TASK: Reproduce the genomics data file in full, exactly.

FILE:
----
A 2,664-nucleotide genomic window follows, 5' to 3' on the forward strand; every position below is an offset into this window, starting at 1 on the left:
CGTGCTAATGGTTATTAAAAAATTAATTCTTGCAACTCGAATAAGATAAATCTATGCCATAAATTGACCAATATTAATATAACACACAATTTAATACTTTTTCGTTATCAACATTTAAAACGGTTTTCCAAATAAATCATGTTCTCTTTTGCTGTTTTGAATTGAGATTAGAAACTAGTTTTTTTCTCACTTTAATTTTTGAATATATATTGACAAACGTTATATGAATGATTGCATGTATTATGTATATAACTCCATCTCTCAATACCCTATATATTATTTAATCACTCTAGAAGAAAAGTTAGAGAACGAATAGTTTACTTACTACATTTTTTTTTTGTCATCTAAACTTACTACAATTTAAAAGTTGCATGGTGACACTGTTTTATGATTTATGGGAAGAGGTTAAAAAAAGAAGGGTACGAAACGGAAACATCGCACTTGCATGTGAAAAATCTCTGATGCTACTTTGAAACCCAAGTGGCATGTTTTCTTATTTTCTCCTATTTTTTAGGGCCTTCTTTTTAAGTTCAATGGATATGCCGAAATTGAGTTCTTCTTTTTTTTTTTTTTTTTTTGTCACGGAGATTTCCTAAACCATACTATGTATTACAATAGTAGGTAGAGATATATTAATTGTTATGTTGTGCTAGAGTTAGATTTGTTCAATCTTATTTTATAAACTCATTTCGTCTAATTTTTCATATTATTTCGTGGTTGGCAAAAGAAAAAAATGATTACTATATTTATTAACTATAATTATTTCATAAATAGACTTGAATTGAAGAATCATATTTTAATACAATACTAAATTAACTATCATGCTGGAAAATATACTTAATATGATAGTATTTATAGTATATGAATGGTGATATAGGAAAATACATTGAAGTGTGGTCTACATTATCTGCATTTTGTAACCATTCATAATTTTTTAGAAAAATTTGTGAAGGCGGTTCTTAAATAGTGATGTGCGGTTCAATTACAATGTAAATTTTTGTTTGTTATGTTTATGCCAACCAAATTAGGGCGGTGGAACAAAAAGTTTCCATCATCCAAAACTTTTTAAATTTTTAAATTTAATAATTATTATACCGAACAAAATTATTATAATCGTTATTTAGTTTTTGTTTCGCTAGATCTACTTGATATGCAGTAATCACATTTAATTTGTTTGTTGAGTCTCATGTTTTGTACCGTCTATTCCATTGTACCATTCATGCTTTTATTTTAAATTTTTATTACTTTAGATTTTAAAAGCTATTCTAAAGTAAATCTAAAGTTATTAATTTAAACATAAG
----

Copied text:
A 2,664-nucleotide genomic window follows, 5' to 3' on the forward strand; every position below is an offset into this window, starting at 1 on the left:
CGTGCTAATGGTTATTAAAAAATTAATTCTTGCAACTCGAATAAGATAAATCTATGCCATAAATTGACCAATATTAATATAACACACAATTTAATACTTTTTCGTTATCAACATTTAAAACGGTTTTCCAAATAAATCATGTTCTCTTTTGCTGTTTTGAATTGAGATTAGAAACTAGTTTTTTTCTCACTTTAATTTTTGAATATATATTGACAAACGTTATATGAATGATTGCATGTATTATGTATATAACTCCATCTCTCAATACCCTATATATTATTTAATCACTCTAGAAGAAAAGTTAGAGAACGAATAGTTTACTTACTACATTTTTTTTTTGTCATCTAAACTTACTACAATTTAAAAGTTGCATGGTGACACTGTTTTATGATTTATGGGAAGAGGTTAAAAAAAGAAGGGTACGAAACGGAAACATCGCACTTGCATGTGAAAAATCTCTGATGCTACTTTGAAACCCAAGTGGCATGTTTTCTTATTTTCTCCTATTTTTTAGGGCCTTCTTTTTAAGTTCAATGGATATGCCGAAATTGAGTTCTTCTTTTTTTTTTTTTTTTTTTGTCACGGAGATTTCCTAAACCATACTATGTATTACAATAGTAGGTAGAGATATATTAATTGTTATGTTGTGCTAGAGTTAGATTTGTTCAATCTTATTTTATAAACTCATTTCGTCTAATTTTTCATATTATTTCGTGGTTGGCAAAAGAAAAAAATGATTACTATATTTATTAACTATAATTATTTCATAAATAGACTTGAATTGAAGAATCATATTTTAATACAATACTAAATTAACTATCATGCTGGAAAATATACTTAATATGATAGTATTTATAGTATATGAATGGTGATATAGGAAAATACATTGAAGTGTGGTCTACATTATCTGCATTTTGTAACCATTCATAATTTTTTAGAAAAATTTGTGAAGGCGGTTCTTAAATAGTGATGTGCGGTTCAATTACAATGTAAATTTTTGTTTGTTATGTTTATGCCAACCAAATTAGGGCGGTGGAACAAAAAGTTTCCATCATCCAAAACTTTTTAAATTTTTAAATTTAATAATTATTATACCGAACAAAATTATTATAATCGTTATTTAGTTTTTGTTTCGCTAGATCTACTTGATATGCAGTAATCACATTTAATTTGTTTGTTGAGTCTCATGTTTTGTACCGTCTATTCCATTGTACCATTCATGCTTTTATTTTAAATTTTTATTACTTTAGATTTTAAAAGCTATTCTAAAGTAAATCTAAAGTTATTAATTTAAACATAAG